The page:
by Josh Gross
The concept of human rights is notoriously tricky. Rights don't exist in any physical sense and were essentially plucked out of the philosophical ether. Their conceptual origins are religious in nature, yet secular in practice. For something to be considered a right, it must be deemed important and fundamental enough to transcend sovereignty, which is one of the major reasons there is no universally accepted notion of what constitutes a right. The closest thing we have is the U.N. Universal Declaration on Human Rights, a non-binding document that contains some clauses that are considered preposterous, and others that are widely accepted.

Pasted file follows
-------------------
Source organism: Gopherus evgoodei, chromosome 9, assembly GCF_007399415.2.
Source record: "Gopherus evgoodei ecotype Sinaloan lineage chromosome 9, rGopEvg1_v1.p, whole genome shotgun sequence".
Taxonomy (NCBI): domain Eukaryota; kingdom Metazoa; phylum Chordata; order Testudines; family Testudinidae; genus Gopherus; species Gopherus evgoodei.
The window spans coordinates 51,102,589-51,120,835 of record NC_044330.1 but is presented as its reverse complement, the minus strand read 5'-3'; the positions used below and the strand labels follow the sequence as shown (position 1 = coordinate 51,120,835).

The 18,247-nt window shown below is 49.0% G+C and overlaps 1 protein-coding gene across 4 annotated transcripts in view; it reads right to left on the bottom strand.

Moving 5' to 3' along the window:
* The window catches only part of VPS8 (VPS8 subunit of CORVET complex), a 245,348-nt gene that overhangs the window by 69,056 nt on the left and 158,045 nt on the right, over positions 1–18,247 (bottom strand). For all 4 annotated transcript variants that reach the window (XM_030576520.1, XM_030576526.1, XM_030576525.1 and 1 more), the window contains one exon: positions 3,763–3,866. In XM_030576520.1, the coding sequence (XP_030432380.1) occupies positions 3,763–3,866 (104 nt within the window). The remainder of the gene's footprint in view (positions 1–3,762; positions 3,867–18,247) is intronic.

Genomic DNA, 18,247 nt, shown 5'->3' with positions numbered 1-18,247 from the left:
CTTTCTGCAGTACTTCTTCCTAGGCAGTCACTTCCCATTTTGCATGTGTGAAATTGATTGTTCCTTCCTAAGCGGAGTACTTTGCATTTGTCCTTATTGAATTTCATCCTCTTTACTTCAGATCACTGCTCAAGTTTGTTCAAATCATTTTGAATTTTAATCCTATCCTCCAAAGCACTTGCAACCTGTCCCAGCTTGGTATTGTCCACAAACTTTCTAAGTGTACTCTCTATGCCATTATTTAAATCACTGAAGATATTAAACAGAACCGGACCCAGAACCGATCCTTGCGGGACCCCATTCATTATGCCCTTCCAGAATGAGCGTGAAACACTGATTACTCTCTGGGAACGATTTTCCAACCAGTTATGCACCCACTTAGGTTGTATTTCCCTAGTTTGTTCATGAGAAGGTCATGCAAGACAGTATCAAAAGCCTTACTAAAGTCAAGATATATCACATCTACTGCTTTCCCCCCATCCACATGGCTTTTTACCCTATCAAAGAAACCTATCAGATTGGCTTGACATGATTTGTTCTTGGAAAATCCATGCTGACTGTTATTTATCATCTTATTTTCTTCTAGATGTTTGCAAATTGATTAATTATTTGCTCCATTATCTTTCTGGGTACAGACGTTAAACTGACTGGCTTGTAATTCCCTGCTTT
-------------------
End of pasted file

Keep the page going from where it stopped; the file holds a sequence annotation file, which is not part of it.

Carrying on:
Despite their importance to our way of life, trying to understand human rights can occasionally be like trying to nail jelly to a wall.
So today, why not hear a bit about human rights from an expert?
Today marks the start of Human Rights Week, the fourth annual week-long summer institute for teachers put on by the Idaho Human Rights Institute. To mark the occasion, Dr. Jack Donnelly, a human rights scholar from Denver University, will make a keynote address titled Human Rights Education: Promoting and Protecting Human Rights.
The presentation is from 2-5 p.m. at The Hampton Inn and Suites downtown. It is open to the public and free to attend.